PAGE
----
Wildlife management agencies in North America have a long history of using aircraft to monitor population abundance of ducks, geese, swans, and other migratory birds. While low-level, ocular surveys have been very successful and cost-efficient, they subject agency personnel to substantial risk. Ocular surveys, involving multiple air crews and observers, must include methods to minimize or estimate important biases such as detection, misclassification, flock-size estimation, and sample area determination.
Birds and Animals
Documenting bird and bat migration is challenging because migration activity is sporadic and nocturnal migrants (i.e., most aerial migrants) are difficult to observe. The FWS uses avian radar to monitor the timing, duration, and activity patterns of birds and bats as they move through the Great Lakes (https://www.fws.gov/radar). Each radar unit has a horizontal antenna that scans 360° just above the horizon and a vertical antenna that scans a vertical slice of the sky.
Several National Wildlife Refuges (NWRs) in Alaska have joined in a large-scale collaboration across the Northwest boreal forest to study Lynx (Lynx canadensis) through the peak and crash of the snowshoe hare (Lepus americanus) population cycle. Snowshoe hares make up 30–100% of a lynx diet. Lynx populations follow the snowshoe hare population with a 1- to 2-year time lag. The lynx and hare population cycles seem to radiate from central Canada such that the peak in central Canada occurs about 2 years prior to the peak in the Yukon Territory and Alaska.
During winter, bald eagles (Haliaeetus leucocephalus) tend to congregate around any open waters within ice-covered rivers and lakes in the upper Midwest in their search for fish. Open waters can range from a small stream or stormwater outlet a few meters across to many kilometers of open water such as along the Mississippi River. Ice formation rapidly changes from day to day depending on weather patterns, currents, and thermal inputs from power plants. Ice can form and thaw in a matter of hours.
Models of animal density commonly use coarse land cover categories that homogenize vegetation attributes, thereby limiting specificity of results. Alternatively, models including land surface phenology (LSP) metrics derived from Moderate Resolution Imaging Spectroradiometer (MODIS) imagery capture continuous data describing plant growth and senescence. LSP metrics may better discriminate the vegetation conditions influencing species habitat and distribution.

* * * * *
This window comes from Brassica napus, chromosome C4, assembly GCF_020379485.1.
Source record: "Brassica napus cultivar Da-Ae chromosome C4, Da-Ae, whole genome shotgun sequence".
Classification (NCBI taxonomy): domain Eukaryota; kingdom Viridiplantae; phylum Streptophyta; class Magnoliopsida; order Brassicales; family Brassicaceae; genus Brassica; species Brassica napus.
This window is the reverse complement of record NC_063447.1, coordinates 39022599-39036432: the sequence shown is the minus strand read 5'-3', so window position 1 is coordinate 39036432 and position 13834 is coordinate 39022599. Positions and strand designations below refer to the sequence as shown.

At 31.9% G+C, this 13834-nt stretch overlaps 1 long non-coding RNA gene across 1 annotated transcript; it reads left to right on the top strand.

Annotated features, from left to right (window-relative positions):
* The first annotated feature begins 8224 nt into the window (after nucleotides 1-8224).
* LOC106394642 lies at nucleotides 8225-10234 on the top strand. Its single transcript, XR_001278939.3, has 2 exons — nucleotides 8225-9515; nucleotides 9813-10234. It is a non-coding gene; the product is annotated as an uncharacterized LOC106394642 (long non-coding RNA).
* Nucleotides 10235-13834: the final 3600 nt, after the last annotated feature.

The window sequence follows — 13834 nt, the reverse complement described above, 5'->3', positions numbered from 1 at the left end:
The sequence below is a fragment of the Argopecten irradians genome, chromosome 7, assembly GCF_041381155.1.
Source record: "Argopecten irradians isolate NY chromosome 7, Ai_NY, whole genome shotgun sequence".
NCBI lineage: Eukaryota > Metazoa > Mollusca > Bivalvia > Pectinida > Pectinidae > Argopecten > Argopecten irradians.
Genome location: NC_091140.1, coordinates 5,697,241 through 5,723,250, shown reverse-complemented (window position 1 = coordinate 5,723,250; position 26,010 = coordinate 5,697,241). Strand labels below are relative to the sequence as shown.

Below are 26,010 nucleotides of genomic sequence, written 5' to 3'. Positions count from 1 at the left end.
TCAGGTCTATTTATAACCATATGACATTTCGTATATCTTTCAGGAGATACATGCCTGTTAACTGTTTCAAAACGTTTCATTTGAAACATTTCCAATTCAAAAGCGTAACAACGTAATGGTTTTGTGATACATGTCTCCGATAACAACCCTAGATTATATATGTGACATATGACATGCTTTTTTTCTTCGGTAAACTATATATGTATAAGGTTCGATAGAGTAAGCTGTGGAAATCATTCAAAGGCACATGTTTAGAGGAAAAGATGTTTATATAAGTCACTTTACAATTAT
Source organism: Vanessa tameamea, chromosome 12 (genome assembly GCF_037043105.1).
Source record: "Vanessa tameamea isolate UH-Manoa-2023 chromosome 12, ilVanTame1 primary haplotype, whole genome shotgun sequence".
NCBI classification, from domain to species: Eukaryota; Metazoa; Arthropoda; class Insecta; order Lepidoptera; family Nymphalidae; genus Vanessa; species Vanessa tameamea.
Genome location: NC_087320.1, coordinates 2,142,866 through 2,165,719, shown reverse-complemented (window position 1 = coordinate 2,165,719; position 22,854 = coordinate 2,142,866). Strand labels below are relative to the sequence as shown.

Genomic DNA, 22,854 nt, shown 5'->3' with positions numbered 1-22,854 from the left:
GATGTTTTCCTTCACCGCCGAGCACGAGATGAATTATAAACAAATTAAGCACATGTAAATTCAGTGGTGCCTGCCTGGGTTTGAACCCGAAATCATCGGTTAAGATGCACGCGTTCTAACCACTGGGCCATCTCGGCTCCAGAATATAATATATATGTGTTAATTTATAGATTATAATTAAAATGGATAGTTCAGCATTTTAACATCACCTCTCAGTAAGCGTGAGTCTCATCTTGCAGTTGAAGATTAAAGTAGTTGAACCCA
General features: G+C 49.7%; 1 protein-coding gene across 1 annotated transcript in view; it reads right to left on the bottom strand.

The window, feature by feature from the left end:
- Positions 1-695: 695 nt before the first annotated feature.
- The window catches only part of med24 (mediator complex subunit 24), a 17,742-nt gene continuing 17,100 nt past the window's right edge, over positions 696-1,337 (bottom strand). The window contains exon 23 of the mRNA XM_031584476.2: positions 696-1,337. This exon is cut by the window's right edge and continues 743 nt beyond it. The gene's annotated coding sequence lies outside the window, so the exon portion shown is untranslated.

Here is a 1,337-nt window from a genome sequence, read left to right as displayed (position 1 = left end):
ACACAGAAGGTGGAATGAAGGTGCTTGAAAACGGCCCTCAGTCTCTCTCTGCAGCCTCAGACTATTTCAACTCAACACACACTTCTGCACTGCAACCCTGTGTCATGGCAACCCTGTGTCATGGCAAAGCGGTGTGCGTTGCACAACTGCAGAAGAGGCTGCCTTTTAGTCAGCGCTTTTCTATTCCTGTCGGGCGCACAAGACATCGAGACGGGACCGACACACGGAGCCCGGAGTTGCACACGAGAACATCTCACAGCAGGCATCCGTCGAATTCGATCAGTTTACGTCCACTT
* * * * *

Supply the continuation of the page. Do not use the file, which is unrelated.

The Bear River Migratory Bird Refuge, located west of Brigham City, Utah, where the Bear River terminates into the Great Salt Lake, is a critically important feeding, resting, and breeding area for many species of migratory water birds. Established by Congress in 1928 to help conserve and protect the once vast, productive marshes on the Bear River delta, the refuge today faces many challenges including excess nutrients and sedimentation, invasive plants, and altered hydrology.
On the Kenai National Wildlife Refuge near Headquarters Lake is a small colony of Aleutian terns that nest alongside Arctic terns. Aleutian terns breed in small colonies along the Alaskan coast and in the Russian Far East. Unlike the Arctic tern and other more abundant seabirds, very little is known about the Aleutian tern. Recent analysis of historical survey data has shown a 93% decline of the Aleutian tern since 1960.
The western U.S. Gulf of Mexico coast provides important habitat for migrating waterfowl and shorebirds. The Gulf Coast Joint Venture (GCJV) uses bioenergetic models (i.e., models that incorporate species-specific population objectives, temporal residency, energy demand of birds, and foraging values of habitats) to translate fall–winter waterfowl population targets and summer–fall shorebird population targets into habitat objectives for this important region. These objectives are expected to represent landscape conditions needed to support desired population levels.
Wildland fires are an important natural disturbance in semi-desert grasslands, but they can pose a threat to natural resource values and private property. Predicting the spread and intensity of fires allows for the prioritization of areas to mitigate fuels and reduce fire hazard. Fire behavior models for grasslands fundamentally depend on topography, fire weather, and presumed fuel-bed conditions. National fuel model data products are available through Landscape Fire and Resource Management Planning Tools (LANDFIRE).
Monitoring the dynamic changes of glacial landscapes requires detailed topographic elevation data. In the late summer of 2016, the Kenai National Wildlife Refuge collected 75-cm multispectral imagery on over 4 million acres of the Kenai Peninsula. For the past several years an ecologist at the refuge has been collecting aerial photography and processing the imagery using Structure from Motion software.